When you’re designing a house with an upper limit of 800 square feet, every inch counts. Beams must align perfectly, furniture must be measured to the inch, and even the smallest hidden space becomes storage. “It’s like a meticulous puzzle,” says local architect Webster Wilson, who created just such a house for Michele Greco, Mike Banker, and their 11-year-old daughter, Carly Jo. “You’re compressing everything you’d need for a 3,000-square-foot-house into a tight little envelope.”
Nudging up against Greco and Banker’s main house, a 1913 bungalow, this plot in inner Southeast Portland was previously the domain of a flock of chickens, all named after Greco’s late Italian aunts and grandmothers. After Francesca, Loretta, Carmella, and the others followed their namesakes into the Great Beyond, the homeowners started to reconsider their yard. They decided on an accessory dwelling unit (ADU), which would host guests for now, and ultimately become the couple’s primary residence.
“We like the idea of passive income, as well as a place for friends and family to stay,” says Banker. “And in the long term, we like the idea of living here and going to Mexico in the winter.” A contractor who owns True Blue Construction & Remodeling, Banker has collaborated with Wilson for years (he built Wilson’s own house); Greco, a professional interior stylist who owns Pine Street Design, rounded out the team.
Though it can seem like everyone in Portland has (or wants) an ADU, there’s a big difference between a tacked-on backyard shed and a considered piece of domestic architecture. City code dictates that ADUs can’t exceed 800 square feet—along with other requirements such as ceiling heights, setbacks, and windows proportional to the main house. With the added challenge of a compact, 20-by-35-foot site, Wilson knew the form would have to be a perfect rectangle. And with all the design restrictions, Banker knew that they’d need to do everything they could to “make it feel light and open, and not just like a little shoebox.”
Following design dictums of modern, bright, and airy, the trio visually and literally maxed out the space. Upstairs, ceilings in both bedrooms are vaulted; downstairs, the living room is topped by exposed wood beams that extend the view upstairs. Windows are used strategically: a seven-foot square of glass fronts the house, skylights pull in light from above, and long windows slice across walls. Triangular panes of glass above the bedroom doors provide soundproofing while opening the space, as does a frosted-glass sliding double door to a bedroom.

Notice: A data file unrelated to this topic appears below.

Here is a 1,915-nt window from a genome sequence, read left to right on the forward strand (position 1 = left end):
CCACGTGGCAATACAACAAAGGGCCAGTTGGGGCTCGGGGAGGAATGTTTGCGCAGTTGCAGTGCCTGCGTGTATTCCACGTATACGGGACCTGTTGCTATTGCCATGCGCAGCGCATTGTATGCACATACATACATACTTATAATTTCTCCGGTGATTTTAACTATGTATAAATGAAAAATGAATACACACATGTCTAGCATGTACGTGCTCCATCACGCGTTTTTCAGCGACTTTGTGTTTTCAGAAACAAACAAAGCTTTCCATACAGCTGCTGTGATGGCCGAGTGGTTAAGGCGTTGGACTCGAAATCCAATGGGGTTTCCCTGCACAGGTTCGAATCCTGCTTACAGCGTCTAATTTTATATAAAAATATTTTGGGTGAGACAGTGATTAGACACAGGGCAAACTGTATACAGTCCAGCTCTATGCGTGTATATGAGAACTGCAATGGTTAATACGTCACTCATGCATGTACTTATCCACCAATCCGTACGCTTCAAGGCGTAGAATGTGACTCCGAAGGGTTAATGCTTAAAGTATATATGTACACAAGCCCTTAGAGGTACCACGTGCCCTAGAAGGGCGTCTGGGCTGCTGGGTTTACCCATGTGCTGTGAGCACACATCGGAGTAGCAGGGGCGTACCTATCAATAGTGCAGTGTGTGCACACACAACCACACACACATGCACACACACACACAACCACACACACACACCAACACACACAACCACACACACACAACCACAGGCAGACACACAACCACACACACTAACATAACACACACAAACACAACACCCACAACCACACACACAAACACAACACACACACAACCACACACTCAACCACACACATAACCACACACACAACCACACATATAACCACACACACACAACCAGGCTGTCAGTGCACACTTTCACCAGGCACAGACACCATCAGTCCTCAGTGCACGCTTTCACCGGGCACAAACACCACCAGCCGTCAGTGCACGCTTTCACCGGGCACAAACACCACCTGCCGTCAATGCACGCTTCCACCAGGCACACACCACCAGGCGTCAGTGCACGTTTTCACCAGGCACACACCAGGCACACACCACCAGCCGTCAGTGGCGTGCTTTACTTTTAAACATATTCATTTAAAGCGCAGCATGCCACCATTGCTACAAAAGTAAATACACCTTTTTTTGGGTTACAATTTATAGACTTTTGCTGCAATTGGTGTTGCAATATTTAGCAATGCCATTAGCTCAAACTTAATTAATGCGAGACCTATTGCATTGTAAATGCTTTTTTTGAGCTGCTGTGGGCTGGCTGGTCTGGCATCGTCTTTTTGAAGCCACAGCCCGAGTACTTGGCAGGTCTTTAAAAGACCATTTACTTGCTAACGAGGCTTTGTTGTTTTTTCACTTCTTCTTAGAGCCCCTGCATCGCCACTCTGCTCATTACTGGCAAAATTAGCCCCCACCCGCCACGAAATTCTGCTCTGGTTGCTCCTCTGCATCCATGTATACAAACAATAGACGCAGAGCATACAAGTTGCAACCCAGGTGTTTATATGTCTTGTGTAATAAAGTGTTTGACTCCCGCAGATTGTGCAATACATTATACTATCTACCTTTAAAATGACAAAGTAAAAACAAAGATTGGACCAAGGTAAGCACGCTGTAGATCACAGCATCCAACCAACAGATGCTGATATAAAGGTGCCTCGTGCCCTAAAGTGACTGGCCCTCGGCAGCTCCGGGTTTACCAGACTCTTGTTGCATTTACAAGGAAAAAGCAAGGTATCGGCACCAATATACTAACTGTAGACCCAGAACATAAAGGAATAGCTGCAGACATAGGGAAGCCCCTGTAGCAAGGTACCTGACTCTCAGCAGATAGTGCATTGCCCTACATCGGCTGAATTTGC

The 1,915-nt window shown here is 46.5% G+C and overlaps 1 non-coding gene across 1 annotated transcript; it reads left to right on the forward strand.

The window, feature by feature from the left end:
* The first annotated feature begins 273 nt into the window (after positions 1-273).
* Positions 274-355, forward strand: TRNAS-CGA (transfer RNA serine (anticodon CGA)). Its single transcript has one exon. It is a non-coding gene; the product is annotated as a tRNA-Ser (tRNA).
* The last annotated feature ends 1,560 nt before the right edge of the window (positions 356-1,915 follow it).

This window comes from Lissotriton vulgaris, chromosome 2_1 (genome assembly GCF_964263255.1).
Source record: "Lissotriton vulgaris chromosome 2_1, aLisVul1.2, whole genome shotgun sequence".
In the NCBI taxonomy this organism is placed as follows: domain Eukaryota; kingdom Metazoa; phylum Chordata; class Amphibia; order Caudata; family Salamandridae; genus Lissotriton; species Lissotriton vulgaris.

Other space-saving functions are both smart and subtle, such as the radiant heating under both floors, which Banker installed himself (“my first and last time doing that!” he says), a tankless water heater, and a powder room tucked into the empty space under the stairwell.
For the finishes, Greco selected a neutral palette of grays, whites, and wood. “We wanted it to feel serene and calm in here, like a modern beach getaway,” she says. “Plus, this place doesn’t hold enough space for lively colors.” A glossy, six-inch slab of raw concrete flooring flows underfoot downstairs, white paint covers the walls, and bright wood warms surfaces throughout—from the Doug fir staircase and window trim to side tables and a headboard that Banker handmade from alder remnants. Pillows, blankets, and art provide small doses of color.
Furniture was also crucial to creating the illusion of space. As Greco says, “If you have a huge living room, you can buy giant furniture and rearrange it four different ways. But we had to get every dimension of the furniture right to fit in here.” Beds were placed so there’s just enough room to scoot alongside. The custom couch from Perch doubles as a sleeper. And beyond adding to the beach-house vibe, the outdoor shower provides a valuable second bathing space.
The only drawback so far? The ADU has proven such a hit with visiting family members, neighbors’ guests, and even locals looking for staycation spots, there’s not much time left for Greco and Banker to spend in it. As Banker says, “We’re going to have to block out dates where we want the house!”
The full article can be viewed HERE at the Portland Monthly website.